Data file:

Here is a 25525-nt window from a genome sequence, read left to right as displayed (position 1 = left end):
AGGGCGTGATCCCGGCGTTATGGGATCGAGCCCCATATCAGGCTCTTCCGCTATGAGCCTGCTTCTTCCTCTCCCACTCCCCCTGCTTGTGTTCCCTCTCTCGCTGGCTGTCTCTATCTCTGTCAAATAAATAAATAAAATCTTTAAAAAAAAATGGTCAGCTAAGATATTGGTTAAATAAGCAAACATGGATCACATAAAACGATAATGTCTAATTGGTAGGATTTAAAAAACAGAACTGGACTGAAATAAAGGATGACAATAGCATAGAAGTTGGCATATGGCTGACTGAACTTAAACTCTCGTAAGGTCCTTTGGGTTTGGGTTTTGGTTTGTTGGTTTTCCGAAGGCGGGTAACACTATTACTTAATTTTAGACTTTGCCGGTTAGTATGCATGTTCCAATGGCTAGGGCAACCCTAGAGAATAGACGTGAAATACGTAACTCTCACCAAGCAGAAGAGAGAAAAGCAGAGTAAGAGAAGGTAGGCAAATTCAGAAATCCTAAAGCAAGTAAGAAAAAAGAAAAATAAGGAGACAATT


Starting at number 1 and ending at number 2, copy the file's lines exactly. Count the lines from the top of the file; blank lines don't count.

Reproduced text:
Here is a 25525-nt window from a genome sequence, read left to right as displayed (position 1 = left end):
AGGGCGTGATCCCGGCGTTATGGGATCGAGCCCCATATCAGGCTCTTCCGCTATGAGCCTGCTTCTTCCTCTCCCACTCCCCCTGCTTGTGTTCCCTCTCTCGCTGGCTGTCTCTATCTCTGTCAAATAAATAAATAAAATCTTTAAAAAAAAATGGTCAGCTAAGATATTGGTTAAATAAGCAAACATGGATCACATAAAACGATAATGTCTAATTGGTAGGATTTAAAAAACAGAACTGGACTGAAATAAAGGATGACAATAGCATAGAAGTTGGCATATGGCTGACTGAACTTAAACTCTCGTAAGGTCCTTTGGGTTTGGGTTTTGGTTTGTTGGTTTTCCGAAGGCGGGTAACACTATTACTTAATTTTAGACTTTGCCGGTTAGTATGCATGTTCCAATGGCTAGGGCAACCCTAGAGAATAGACGTGAAATACGTAACTCTCACCAAGCAGAAGAGAGAAAAGCAGAGTAAGAGAAGGTAGGCAAATTCAGAAATCCTAAAGCAAGTAAGAAAAAAGAAAAATAAGGAGACAATT